Renewed sanctions against Russia
On Thursday, EU leaders decided to maintain current economic penalties against Russia in response to its annexation of Ukraine's Crimean Peninsula. The chiefs of government from the EU's 27 member states also urged Moscow to cease its military buildup near Ukraine's border and to return to discussions headed by France and Germany.
What did the leaders of the EU say? Leaders gathering in Brussels decided to extend for another six months a slew of economic sanctions aimed at putting pressure on Moscow. The sanctions imposed in 2014 targeted Russia's energy, financial, and defense industries.
During a meeting of foreign ministers on Monday, the EU added the Wagner Group, a Russian mercenary business, to its current sanctions list.
Leaders emphasized "the urgent need for Russia to de-escalate tensions generated by the military build-up along its border with Ukraine and provocative language" in a joint statement agreed during the summit.
In recent weeks, the leaders reiterated a message coordinated with the United States, the United Kingdom, and the Group of Seven industrialized nations. "Any further military action against Ukraine would have significant implications and high costs in retaliation, including restrictive measures coordinated with allies," it said. However, both German Chancellor Olaf Scholz and French President Emmanuel Macron have stated that discussions with Moscow are still possible.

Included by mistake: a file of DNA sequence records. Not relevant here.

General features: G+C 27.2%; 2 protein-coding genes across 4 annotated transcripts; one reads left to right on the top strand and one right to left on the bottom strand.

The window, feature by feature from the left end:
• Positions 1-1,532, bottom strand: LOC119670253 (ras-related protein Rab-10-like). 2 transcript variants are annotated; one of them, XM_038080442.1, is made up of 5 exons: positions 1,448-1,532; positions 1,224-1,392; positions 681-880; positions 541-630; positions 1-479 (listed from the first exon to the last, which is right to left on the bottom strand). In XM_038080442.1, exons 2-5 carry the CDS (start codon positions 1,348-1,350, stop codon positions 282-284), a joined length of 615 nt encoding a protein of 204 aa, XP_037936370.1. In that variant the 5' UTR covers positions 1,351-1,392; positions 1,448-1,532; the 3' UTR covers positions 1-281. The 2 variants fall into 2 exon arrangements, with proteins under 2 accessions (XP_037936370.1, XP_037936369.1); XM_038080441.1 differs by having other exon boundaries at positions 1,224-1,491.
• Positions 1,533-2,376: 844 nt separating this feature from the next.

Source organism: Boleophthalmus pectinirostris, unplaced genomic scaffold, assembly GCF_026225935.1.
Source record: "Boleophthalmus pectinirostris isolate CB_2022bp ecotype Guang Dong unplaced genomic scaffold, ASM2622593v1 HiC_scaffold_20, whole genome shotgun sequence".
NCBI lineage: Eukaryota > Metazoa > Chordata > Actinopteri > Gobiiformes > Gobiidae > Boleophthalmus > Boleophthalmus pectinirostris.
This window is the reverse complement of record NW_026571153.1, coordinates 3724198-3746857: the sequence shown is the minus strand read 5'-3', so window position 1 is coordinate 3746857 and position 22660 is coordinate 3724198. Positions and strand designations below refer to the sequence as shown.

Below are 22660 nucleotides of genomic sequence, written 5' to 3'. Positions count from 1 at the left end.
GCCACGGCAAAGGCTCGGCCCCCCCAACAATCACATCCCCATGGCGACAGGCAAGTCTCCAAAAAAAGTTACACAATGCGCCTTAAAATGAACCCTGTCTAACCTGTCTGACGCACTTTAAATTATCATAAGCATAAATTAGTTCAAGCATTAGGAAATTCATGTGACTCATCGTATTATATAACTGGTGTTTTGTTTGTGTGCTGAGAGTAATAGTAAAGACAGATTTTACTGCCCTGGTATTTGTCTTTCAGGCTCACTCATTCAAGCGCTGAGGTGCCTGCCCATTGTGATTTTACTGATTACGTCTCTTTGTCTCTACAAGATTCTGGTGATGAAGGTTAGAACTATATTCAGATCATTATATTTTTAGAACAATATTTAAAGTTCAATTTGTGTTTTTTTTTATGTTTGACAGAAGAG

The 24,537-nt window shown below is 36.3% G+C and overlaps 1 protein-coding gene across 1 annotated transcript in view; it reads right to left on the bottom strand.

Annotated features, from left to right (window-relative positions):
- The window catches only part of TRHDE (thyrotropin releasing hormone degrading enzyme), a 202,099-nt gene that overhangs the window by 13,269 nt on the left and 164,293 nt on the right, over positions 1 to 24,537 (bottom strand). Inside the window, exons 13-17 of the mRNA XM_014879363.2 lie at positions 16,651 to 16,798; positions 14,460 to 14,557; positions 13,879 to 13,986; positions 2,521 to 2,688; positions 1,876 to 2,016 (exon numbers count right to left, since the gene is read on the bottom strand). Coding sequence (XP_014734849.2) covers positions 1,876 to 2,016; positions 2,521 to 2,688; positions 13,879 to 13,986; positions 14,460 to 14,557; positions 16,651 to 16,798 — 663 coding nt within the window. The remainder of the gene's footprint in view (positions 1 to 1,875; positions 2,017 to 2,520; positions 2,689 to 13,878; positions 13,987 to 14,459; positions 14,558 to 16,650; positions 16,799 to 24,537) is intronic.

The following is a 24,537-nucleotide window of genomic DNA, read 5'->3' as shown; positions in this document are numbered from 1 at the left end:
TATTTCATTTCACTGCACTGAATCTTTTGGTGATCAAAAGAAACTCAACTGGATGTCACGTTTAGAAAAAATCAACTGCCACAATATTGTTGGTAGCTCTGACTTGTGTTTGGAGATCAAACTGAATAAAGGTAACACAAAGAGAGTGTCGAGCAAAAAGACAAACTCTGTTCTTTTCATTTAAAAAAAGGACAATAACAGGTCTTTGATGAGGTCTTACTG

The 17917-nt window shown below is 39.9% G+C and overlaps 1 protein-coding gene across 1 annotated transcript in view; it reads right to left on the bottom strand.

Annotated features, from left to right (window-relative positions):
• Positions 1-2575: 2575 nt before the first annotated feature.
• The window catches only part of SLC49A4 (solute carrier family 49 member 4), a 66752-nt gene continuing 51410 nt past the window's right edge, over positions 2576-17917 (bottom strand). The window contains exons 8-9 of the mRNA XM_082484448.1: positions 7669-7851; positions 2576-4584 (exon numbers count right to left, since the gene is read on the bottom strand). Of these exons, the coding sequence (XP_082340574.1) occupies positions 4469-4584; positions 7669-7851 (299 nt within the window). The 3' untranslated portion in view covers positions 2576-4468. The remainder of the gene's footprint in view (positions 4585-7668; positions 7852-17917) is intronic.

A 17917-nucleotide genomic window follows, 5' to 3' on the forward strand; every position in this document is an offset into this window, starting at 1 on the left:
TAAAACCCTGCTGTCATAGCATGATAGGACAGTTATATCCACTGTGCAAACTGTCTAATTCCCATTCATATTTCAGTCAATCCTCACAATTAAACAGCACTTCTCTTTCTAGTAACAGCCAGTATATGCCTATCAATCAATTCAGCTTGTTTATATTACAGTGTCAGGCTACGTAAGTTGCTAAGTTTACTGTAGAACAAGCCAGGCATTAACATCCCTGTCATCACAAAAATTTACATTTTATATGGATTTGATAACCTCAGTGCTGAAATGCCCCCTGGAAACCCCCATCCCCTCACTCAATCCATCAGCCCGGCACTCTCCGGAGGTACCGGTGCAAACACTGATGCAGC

They recommended a return to the "Normandy framework," a four-way engagement between Paris, Berlin, Kiev, and Moscow to put the 2015 Minsk agreements — a blueprint for a political settlement — into action.
EU leaders agreed that "any fresh sanctions package should include the Russian officer corps and flag officers involved in the planning of a future invasion, as well as the inner circle and billionaires 'in the orbit of the Russian President and their families." According to the dossier, this may include freezing financial and physical assets in the EU, as well as travel bans and the possible withdrawal of Russia from the SWIFT international payment system.
The eastern member nations of the EU are particularly concerned about Russia's force buildup near Ukraine. Lithuanian President Gitanas Nauseda, whose nation borders Russia, warned that Moscow's activities were causing one of the worst security crises since the fall of the Soviet Union. The EU's request comes as Russia claims to have provided the US draft documents outlining security arrangements that it hopes to discuss with Washington and the rest of the NATO military alliance.